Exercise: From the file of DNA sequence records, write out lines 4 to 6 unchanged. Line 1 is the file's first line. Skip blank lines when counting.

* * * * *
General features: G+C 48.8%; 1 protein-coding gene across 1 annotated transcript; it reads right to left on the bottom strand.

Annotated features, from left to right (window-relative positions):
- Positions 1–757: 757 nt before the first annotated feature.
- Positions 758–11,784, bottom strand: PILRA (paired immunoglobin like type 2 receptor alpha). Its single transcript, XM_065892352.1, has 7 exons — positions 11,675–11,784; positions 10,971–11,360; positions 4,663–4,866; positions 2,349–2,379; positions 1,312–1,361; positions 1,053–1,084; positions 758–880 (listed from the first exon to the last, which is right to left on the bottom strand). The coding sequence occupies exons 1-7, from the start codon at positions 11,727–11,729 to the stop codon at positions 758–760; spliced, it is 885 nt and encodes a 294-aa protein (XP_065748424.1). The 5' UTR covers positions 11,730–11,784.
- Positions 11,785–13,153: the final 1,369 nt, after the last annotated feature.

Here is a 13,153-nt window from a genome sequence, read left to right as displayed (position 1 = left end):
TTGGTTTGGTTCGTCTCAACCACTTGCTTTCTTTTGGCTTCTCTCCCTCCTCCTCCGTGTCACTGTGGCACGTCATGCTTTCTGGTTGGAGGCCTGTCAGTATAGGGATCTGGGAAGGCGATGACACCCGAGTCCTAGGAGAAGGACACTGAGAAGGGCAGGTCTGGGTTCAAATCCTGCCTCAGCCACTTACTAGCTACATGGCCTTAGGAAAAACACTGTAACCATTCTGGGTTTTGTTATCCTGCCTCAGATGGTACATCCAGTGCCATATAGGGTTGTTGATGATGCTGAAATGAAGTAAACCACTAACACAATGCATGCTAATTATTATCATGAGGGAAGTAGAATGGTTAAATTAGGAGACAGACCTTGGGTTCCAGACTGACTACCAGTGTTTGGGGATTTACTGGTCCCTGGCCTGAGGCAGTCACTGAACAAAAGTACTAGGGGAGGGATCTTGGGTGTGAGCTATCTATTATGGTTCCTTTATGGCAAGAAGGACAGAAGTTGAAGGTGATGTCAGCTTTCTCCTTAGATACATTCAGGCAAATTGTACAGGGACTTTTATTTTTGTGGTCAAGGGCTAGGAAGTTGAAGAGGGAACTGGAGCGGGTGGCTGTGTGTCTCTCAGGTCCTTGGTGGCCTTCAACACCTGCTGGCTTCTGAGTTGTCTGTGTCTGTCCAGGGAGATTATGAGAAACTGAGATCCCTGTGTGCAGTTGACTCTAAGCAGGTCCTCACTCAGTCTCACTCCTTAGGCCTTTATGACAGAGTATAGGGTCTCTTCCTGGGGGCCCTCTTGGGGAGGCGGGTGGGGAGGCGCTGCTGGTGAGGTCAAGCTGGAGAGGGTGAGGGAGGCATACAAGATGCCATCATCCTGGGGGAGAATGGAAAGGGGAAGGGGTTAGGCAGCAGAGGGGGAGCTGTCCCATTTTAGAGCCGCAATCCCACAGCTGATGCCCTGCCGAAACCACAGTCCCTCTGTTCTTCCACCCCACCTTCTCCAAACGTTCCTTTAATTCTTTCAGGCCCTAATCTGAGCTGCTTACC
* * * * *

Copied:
- Positions 758–11,784, bottom strand: PILRA (paired immunoglobin like type 2 receptor alpha). Its single transcript, XM_065892352.1, has 7 exons — positions 11,675–11,784; positions 10,971–11,360; positions 4,663–4,866; positions 2,349–2,379; positions 1,312–1,361; positions 1,053–1,084; positions 758–880 (listed from the first exon to the last, which is right to left on the bottom strand). The coding sequence occupies exons 1-7, from the start codon at positions 11,727–11,729 to the stop codon at positions 758–760; spliced, it is 885 nt and encodes a 294-aa protein (XP_065748424.1). The 5' UTR covers positions 11,730–11,784.
- Positions 11,785–13,153: the final 1,369 nt, after the last annotated feature.

Here is a 13,153-nt window from a genome sequence, read left to right as displayed (position 1 = left end):